Lowe: The Blazers are good, but are they good enough?
7:48 AM ET
As the shell-shocked Portland Trail Blazers dressed in the visiting locker room in New Orleans, processing a humiliating sweep that stretched their postseason losing to streak 10 games, Paul Allen, the team’s longtime owner, walked in to address them.
Allen typically thanked the team after the final game each season. He began by congratulating them on 49 wins and the No. 3 seed. His tone turned serious. The playoffs were the NBA’s “litmus test,” he said, using a phrase he would repeat often during the tense next month of evaluation. The sweep was “unacceptable,” Allen told them, according to several sources who were there. (Allen tragically passed away less than six months later of complications related to non-Hodgkin lymphoma.)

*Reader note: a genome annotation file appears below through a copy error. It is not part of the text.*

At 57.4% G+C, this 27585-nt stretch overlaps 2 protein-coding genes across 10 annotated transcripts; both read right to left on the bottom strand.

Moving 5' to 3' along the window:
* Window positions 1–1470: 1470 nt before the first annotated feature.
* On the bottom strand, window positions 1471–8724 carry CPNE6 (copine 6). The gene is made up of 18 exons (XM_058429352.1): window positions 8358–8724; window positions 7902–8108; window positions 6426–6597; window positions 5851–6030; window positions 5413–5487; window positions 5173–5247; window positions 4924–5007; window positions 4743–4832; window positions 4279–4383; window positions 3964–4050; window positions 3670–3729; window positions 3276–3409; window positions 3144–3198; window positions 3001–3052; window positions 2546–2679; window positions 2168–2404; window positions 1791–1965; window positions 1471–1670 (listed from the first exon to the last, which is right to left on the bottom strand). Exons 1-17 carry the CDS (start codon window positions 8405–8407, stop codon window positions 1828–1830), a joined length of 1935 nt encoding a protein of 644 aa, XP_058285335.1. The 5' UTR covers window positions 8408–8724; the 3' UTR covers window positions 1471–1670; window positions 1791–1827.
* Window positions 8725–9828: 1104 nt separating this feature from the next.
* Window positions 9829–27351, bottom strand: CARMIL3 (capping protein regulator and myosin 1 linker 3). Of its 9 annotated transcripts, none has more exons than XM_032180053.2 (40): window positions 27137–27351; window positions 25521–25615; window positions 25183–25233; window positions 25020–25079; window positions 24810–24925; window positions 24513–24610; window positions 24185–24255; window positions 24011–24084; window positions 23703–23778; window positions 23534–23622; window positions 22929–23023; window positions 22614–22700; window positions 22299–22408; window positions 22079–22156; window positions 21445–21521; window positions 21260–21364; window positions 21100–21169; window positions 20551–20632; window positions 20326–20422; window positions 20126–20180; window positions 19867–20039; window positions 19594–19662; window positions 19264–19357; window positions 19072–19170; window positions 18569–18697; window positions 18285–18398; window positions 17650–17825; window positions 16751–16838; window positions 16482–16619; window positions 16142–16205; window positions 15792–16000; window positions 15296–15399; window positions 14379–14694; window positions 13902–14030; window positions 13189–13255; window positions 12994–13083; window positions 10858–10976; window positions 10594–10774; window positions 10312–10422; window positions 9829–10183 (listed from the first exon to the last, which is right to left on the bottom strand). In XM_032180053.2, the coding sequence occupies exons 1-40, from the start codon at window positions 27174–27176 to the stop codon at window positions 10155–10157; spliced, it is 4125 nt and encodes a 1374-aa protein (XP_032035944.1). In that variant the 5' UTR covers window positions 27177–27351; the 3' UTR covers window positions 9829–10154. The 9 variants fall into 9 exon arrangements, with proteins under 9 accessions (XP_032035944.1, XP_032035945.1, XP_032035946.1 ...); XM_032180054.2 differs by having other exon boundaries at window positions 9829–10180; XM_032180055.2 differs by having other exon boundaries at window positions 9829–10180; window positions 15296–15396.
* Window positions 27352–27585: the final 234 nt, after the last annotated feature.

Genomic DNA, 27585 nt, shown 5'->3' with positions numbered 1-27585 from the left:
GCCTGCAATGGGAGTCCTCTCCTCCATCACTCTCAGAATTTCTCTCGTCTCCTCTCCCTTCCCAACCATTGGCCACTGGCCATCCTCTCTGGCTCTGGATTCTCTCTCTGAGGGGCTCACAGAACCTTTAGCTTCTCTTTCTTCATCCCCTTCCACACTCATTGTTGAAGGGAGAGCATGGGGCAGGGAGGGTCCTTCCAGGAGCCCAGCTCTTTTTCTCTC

The language unnerved some players and staff. They feared a shakeup — feared for their jobs. Damian Lillard had been readying himself for any outcome since the New Orleans Pelicans won Game 2 in Portland. Phil Beckner, one of Lillard’s coaches at Weber State and a confidante since, texted Lillard after that game to see if he needed anything. “Door’s open,” Lillard replied. Beckner knew what that meant: Come over.
Zach talks to Howard Beck about